April 24, 1937 — June 30, 2001
“Joe Henderson is always in the middle of a great solo.”
–Richard Cook & Brian Morton
Joe Henderson was born in Lima, Ohio, on April 24, 1937. Lima is fifty miles south of Toledo, Ohio, sixty miles north of Dayton, Ohio, sixty miles east of Ft. Wayne, Indiana, and about a hundred and twenty miles from Detroit–which is probably the reason why Joe went to Detroit to live and study.
He finished high school in Lima, and gives credit to a home town drummer, John Jarette, who advised him to listen to Charlie Parker, among others. Getz was the one who got through to him first because of his sound, taste and simplicity; however, later, Charlie Parker became his great inspiration.
There were a couple of piano players around Lima who gave him a working knowledge of the piano, namely Richard Patterson and Don Hurless. They were older fellows who went to school with his older brothers and sisters. Incidentally, there were fifteen brothers and sisters, and there being no night baseball or T.V., this might have possibly accounted for such a large family.
Joe’s first saxophone teacher, Herbert Murphy, was responsible for his embryonic understanding of the instrument. Joe was still in high school, and he did quite a bit of writing for the school concert band and also for various “rock” groups that came through Lima.
“My older brother James T. encouraged me to go to college to cultivate the talent he thought I had. I went to Kentucky State College for one year, then to Wayne University in Detroit where I met Yusef Lateef, High Lawson, Donald Byrd and all the other motor city musicians.”
In Detroit, Joe studied with Larry Teal at the Teal School of Music, learning theory, harmony and the finer points of saxophone playing. He also studied flute and string bass at Wayne University. During the latter part of 1959, he formed his own group. Prior to his army induction, he was commissioned by “UNAC,” an organization similar to NAACP or the Urban League, to do a suite called “Swing and Strings” which showcased some originals arranged by him, played by an orchestra comprised of ten members from the Detroit Symphony Orchestra combined with the local dance band of Jimmy Wilkins, the brother of Ernie Wilkins.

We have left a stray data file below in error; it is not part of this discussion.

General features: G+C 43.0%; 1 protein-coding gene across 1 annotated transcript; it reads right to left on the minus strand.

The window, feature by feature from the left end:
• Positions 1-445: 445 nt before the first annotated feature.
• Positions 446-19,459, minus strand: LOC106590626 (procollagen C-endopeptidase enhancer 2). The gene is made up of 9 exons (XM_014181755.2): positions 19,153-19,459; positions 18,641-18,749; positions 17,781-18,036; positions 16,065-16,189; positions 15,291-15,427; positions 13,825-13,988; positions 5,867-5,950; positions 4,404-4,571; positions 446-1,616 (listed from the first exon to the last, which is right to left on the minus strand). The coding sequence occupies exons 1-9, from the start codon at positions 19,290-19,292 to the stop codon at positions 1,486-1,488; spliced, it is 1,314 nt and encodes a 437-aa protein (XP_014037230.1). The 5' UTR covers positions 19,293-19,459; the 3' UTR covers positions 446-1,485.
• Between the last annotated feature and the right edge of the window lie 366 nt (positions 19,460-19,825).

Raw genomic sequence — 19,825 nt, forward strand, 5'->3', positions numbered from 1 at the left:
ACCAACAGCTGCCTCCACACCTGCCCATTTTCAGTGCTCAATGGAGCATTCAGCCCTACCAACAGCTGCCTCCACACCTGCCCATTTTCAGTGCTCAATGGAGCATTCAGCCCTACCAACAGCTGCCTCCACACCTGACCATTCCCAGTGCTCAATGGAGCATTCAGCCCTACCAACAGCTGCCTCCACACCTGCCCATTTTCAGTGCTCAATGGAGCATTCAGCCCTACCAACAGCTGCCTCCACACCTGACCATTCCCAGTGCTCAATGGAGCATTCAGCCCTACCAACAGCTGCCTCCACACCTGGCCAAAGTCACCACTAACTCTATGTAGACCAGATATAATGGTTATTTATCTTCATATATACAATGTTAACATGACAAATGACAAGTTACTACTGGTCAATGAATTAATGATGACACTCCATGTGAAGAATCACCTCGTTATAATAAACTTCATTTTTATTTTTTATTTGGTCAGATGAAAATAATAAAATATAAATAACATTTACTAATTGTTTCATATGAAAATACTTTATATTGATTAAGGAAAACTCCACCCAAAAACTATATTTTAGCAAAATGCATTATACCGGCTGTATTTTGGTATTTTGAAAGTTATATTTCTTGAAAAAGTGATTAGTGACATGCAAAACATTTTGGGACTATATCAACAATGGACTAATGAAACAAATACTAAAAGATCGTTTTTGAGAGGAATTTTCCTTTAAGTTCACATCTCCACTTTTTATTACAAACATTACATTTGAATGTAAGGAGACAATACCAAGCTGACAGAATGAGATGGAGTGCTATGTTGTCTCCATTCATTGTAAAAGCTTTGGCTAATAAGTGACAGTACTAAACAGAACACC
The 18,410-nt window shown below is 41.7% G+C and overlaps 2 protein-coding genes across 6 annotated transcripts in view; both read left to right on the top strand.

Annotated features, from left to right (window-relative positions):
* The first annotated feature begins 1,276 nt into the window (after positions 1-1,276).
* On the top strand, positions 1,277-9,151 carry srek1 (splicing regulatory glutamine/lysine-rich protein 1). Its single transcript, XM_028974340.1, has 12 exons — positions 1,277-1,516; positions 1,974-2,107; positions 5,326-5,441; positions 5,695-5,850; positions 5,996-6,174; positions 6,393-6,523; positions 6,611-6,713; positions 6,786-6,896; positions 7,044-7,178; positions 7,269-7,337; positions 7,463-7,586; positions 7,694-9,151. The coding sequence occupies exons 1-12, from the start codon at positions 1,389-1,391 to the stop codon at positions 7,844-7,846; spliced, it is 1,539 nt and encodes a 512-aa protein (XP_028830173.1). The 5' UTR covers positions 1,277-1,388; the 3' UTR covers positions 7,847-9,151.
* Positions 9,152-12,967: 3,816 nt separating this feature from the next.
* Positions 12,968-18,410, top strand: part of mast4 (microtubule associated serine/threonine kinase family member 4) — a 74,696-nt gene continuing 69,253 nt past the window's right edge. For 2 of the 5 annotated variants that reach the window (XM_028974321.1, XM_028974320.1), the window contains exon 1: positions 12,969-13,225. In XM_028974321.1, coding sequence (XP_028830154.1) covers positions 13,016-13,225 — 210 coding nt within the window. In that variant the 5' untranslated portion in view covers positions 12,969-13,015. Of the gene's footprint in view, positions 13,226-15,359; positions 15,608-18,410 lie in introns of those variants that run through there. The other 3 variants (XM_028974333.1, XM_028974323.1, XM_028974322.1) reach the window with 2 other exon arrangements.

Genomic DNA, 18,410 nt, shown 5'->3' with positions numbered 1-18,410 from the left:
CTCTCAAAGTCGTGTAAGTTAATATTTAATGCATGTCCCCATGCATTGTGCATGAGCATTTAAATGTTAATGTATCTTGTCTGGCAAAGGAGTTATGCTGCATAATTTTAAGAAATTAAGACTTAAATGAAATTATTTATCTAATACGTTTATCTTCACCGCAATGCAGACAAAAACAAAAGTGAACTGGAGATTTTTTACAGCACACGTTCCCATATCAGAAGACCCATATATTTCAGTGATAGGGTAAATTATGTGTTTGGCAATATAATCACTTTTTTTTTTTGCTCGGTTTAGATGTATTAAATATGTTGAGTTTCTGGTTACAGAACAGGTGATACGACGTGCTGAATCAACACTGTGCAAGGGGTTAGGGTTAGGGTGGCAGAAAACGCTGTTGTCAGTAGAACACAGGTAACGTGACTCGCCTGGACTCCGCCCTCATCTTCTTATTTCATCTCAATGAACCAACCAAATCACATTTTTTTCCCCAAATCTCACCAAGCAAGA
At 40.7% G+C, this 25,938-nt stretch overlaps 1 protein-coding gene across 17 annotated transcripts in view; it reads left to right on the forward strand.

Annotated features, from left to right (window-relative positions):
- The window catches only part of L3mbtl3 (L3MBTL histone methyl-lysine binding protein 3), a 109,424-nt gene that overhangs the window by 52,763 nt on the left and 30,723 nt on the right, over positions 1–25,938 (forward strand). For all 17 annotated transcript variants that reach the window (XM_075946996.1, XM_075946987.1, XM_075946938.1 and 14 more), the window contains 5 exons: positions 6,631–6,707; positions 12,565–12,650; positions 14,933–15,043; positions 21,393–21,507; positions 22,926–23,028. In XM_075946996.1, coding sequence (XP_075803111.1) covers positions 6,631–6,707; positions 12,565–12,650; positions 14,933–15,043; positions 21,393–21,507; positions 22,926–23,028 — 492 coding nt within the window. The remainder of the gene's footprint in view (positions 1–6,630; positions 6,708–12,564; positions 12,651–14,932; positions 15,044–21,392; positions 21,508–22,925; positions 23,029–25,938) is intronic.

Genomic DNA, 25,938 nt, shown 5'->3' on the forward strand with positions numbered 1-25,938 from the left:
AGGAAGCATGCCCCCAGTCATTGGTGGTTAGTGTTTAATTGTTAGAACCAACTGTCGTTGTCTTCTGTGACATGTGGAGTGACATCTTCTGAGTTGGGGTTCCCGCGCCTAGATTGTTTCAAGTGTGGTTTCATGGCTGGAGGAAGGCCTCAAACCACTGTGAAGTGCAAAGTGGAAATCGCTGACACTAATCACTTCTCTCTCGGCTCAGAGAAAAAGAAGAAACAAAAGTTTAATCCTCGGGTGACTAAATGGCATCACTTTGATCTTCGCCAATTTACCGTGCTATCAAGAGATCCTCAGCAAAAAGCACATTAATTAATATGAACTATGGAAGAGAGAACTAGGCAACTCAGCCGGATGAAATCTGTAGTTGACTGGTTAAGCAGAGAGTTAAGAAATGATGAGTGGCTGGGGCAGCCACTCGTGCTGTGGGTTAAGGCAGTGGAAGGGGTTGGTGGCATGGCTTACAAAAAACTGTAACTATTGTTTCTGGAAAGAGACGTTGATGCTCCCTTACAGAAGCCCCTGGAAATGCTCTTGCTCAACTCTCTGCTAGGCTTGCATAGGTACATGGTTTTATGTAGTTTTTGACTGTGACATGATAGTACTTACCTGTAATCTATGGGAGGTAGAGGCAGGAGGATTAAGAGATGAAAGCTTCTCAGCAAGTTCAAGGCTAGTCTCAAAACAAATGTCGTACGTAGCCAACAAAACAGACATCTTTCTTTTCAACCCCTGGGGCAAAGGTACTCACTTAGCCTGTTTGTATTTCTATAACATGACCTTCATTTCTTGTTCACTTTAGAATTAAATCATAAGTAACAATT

1960 found Joe Henderson in the United States Army Band at Fort Benning, GA. He had competed in the army talent show and won first place with a 4 piece combo, which qualified him for the all army entertainment contest. Later he was chosen at Fort Belvoir, Virgina, to tour with a show around the world to entertain troops. This tour led him to Okinawa, Korea, Japan, Panama, Italy, Spain, Germany, France, England and other countries. While in Paris, he sat in with Kenny Clarke and Kenny Drew.
In the late summer of 1962, a bearded young 25 year old tenor saxophonist, slight of build, with might in his fingers, rolled into New York town in a sleek black Mercedes-Benz. He was just discharged from the United States Army in Maryland where he had concluded a two year hitch. The first stop was at a party at a friend’s place (saxophonist Junior Cook) where I was introduced to this bearded, goateed astronaut of the tenor sax. Later I suggested that we go down to see Dexter Gordon who was headlining the Birdland Monday night “Jazz Jamboree.” Boarding the “A” train, we were at 52nd Street and Broadway some twenty five minutes later. Once inside Birdland, Henderson was introduced to one of the “swingingest swingers” in jazzdom’s history, Dexter Gordon. “Long Tall Dexter” asked the young man if he’d like to play some.
Minutes afterward, the musical astronaut was on the launching pad, and the count down was in progress with a three man crew (rhythm section) behind him. There was a thunderous (Art Blakey type) roar from the battery man, and the saxophonist was off and soaring his (lyrical) way to new heights on a Charlie Parker blues line. At the end of the chorus (and I do mean 15 to 20), there was a warm and exhilarating applause for Joe, and as for Dex, sitting on the side, he looked “gassed.”
Here’s hoping that the young gentleman from Lima, Ohio, can cash in on all of his wonderful talents–his arranging, composing and tenor “saxophoning” extraordinary. Here’s hoping that his skies remain blue and his horizon clear, and that he receives his due, and that all who hear him will support the boy from “Soulsville.”
–KENNY DORHAM, from the liner notes,
Page One, Blue Note.
A selected discography of Joe Henderson albums.
- Page One, 1963, Blue Note.
- Our Thing, 1963, Blue Note.
- In ‘n Out, 1964, Blue Note.
- Inner Urge, 1964, Blue Note.
- Mode For Joe, 1966, Blue Note.
- Relaxin’ at Camarillo, 1979, Contemporary.
- Lush Life, 1991, Verve.